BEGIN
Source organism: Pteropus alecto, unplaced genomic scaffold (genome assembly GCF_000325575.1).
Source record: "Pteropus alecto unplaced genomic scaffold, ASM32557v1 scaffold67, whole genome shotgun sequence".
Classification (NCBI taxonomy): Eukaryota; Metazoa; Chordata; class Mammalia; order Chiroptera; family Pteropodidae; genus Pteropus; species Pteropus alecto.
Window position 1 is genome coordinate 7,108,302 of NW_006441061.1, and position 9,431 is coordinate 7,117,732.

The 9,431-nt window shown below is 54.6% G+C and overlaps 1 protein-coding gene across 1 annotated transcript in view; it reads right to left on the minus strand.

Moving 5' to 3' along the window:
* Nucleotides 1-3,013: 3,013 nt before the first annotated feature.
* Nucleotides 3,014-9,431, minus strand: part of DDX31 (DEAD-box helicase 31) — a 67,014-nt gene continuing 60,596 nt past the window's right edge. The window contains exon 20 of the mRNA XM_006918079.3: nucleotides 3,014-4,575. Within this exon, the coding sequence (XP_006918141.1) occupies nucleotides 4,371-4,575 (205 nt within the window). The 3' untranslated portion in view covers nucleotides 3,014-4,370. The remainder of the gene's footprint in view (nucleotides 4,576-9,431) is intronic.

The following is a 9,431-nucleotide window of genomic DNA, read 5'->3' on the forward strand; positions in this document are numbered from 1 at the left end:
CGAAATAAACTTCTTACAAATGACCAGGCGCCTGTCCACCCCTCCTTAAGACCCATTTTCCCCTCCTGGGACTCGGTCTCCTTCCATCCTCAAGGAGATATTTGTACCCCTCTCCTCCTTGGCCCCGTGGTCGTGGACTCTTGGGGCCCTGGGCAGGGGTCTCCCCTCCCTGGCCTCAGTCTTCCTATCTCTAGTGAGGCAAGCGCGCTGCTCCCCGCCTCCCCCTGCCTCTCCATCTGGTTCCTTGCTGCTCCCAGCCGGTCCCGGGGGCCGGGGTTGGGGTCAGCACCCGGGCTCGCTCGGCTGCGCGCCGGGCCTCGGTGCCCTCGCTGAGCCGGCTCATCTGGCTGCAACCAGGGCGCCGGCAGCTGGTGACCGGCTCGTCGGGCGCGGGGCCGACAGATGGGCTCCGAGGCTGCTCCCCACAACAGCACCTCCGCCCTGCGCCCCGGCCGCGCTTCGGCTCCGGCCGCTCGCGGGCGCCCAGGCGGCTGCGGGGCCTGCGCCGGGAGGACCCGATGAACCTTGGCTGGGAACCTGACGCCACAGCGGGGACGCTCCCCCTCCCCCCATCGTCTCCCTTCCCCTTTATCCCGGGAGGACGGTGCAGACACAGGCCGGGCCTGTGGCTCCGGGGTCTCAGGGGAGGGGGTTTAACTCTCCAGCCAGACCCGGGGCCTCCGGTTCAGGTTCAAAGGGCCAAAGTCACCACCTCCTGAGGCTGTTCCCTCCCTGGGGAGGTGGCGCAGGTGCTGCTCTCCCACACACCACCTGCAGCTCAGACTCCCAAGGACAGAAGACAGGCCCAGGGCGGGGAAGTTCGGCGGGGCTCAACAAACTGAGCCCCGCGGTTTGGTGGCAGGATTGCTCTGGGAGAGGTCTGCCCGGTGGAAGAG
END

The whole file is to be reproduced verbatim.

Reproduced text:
Source organism: Pteropus alecto, unplaced genomic scaffold (genome assembly GCF_000325575.1).
Source record: "Pteropus alecto unplaced genomic scaffold, ASM32557v1 scaffold67, whole genome shotgun sequence".
Classification (NCBI taxonomy): Eukaryota; Metazoa; Chordata; class Mammalia; order Chiroptera; family Pteropodidae; genus Pteropus; species Pteropus alecto.
Window position 1 is genome coordinate 7,108,302 of NW_006441061.1, and position 9,431 is coordinate 7,117,732.

The 9,431-nt window shown below is 54.6% G+C and overlaps 1 protein-coding gene across 1 annotated transcript in view; it reads right to left on the minus strand.

Moving 5' to 3' along the window:
* Nucleotides 1-3,013: 3,013 nt before the first annotated feature.
* Nucleotides 3,014-9,431, minus strand: part of DDX31 (DEAD-box helicase 31) — a 67,014-nt gene continuing 60,596 nt past the window's right edge. The window contains exon 20 of the mRNA XM_006918079.3: nucleotides 3,014-4,575. Within this exon, the coding sequence (XP_006918141.1) occupies nucleotides 4,371-4,575 (205 nt within the window). The 3' untranslated portion in view covers nucleotides 3,014-4,370. The remainder of the gene's footprint in view (nucleotides 4,576-9,431) is intronic.

The following is a 9,431-nucleotide window of genomic DNA, read 5'->3' on the forward strand; positions in this document are numbered from 1 at the left end:
CGAAATAAACTTCTTACAAATGACCAGGCGCCTGTCCACCCCTCCTTAAGACCCATTTTCCCCTCCTGGGACTCGGTCTCCTTCCATCCTCAAGGAGATATTTGTACCCCTCTCCTCCTTGGCCCCGTGGTCGTGGACTCTTGGGGCCCTGGGCAGGGGTCTCCCCTCCCTGGCCTCAGTCTTCCTATCTCTAGTGAGGCAAGCGCGCTGCTCCCCGCCTCCCCCTGCCTCTCCATCTGGTTCCTTGCTGCTCCCAGCCGGTCCCGGGGGCCGGGGTTGGGGTCAGCACCCGGGCTCGCTCGGCTGCGCGCCGGGCCTCGGTGCCCTCGCTGAGCCGGCTCATCTGGCTGCAACCAGGGCGCCGGCAGCTGGTGACCGGCTCGTCGGGCGCGGGGCCGACAGATGGGCTCCGAGGCTGCTCCCCACAACAGCACCTCCGCCCTGCGCCCCGGCCGCGCTTCGGCTCCGGCCGCTCGCGGGCGCCCAGGCGGCTGCGGGGCCTGCGCCGGGAGGACCCGATGAACCTTGGCTGGGAACCTGACGCCACAGCGGGGACGCTCCCCCTCCCCCCATCGTCTCCCTTCCCCTTTATCCCGGGAGGACGGTGCAGACACAGGCCGGGCCTGTGGCTCCGGGGTCTCAGGGGAGGGGGTTTAACTCTCCAGCCAGACCCGGGGCCTCCGGTTCAGGTTCAAAGGGCCAAAGTCACCACCTCCTGAGGCTGTTCCCTCCCTGGGGAGGTGGCGCAGGTGCTGCTCTCCCACACACCACCTGCAGCTCAGACTCCCAAGGACAGAAGACAGGCCCAGGGCGGGGAAGTTCGGCGGGGCTCAACAAACTGAGCCCCGCGGTTTGGTGGCAGGATTGCTCTGGGAGAGGTCTGCCCGGTGGAAGAG